President Donald Trump's decision to ban transgender service in the armed forces drove a wedge through military veterans in Congress, with one camp standing squarely behind the commander in chief and the other decrying his order as an ugly attack on dedicated troops.
Sen. Tammy Duckworth, D-Ill., a former Army helicopter pilot who lost her legs and partial use of her right arm during the Iraq war, called Trump's announcement discriminatory.
"When my Black Hawk helicopter was shot down in Iraq, I didn't care if the American troops risking their lives to help save me were gay, straight, transgender or anything else," she said. "All that mattered was they didn't leave me behind."
Duckworth said if a person's willing to risk their life as a member of the armed forces "and you can do the job, you should be able to serve — no matter your gender identity, sexual orientation or race."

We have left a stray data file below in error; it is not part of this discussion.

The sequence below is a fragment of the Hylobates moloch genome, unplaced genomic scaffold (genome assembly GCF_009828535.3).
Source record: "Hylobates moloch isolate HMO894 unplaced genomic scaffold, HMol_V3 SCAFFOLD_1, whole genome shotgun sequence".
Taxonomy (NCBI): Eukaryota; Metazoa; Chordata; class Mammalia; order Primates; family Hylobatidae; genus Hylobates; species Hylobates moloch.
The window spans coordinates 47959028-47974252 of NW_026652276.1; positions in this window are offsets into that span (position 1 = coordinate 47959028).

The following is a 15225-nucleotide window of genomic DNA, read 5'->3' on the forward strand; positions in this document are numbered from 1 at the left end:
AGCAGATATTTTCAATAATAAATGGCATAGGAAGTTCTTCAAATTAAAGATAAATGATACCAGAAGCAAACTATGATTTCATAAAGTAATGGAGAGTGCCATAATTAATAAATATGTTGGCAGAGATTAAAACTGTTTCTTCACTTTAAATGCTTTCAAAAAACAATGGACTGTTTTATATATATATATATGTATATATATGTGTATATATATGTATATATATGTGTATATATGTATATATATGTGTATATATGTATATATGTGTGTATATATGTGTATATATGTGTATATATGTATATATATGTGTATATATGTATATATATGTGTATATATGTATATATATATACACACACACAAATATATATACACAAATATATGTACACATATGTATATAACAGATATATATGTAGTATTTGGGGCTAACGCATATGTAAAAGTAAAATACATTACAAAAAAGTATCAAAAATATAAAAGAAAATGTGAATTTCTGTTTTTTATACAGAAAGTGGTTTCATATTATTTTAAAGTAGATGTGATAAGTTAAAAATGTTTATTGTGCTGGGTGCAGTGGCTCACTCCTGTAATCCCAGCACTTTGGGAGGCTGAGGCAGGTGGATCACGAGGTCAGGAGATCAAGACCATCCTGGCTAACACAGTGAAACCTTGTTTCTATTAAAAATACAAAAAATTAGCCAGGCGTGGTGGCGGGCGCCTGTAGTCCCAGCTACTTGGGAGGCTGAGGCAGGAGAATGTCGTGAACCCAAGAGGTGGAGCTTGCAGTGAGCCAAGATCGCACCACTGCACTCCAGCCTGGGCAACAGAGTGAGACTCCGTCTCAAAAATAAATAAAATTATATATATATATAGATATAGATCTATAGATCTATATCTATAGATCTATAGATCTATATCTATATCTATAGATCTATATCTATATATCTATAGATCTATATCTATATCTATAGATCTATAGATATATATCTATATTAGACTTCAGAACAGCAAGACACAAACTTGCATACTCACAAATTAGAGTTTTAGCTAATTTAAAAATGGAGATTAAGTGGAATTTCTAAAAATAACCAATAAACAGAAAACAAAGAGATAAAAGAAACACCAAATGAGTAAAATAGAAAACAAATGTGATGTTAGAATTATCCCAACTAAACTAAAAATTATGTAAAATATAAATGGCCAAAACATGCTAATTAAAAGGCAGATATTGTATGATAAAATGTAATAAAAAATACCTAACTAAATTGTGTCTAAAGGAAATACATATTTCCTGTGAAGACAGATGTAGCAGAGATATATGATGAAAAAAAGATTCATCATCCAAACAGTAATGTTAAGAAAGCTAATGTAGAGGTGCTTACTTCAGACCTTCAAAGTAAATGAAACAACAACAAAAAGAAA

But Rep. Steve Russell, R-Okla., applauded Trump for reversing an Obama administration directive issued in 2016 that allowed transgender service members to serve openly in the armed forces.
Russell, a retired Army officer who served in Iraq and Afghanistan, said Trump prevented the "implementation of a policy that does not enhance readiness, forces all Americans to spend taxes on unnecessary elective surgeries, and would force many military physicians, leaders, and counselors to violate rights of conscience protected under the 1st Amendment."

Russell is wrong.  The First Amendment does not give military personnel a defense to disobeying lawful military orders and regulation.  Nor does it give anyone a defense to failing to follow the law.  The Rule of Law applies no matter what one's conscience says. I wish people, esp. those in government, would learn something about the First Amendment before making pronouncements on it.  Remember, the Constitution is the supreme law of the land, not the Bible.

Finally, Trump is a disaster when it comes to pulling Congress together (witness the never-ending repeal and replace fiasco), he is a master at dividing Congress.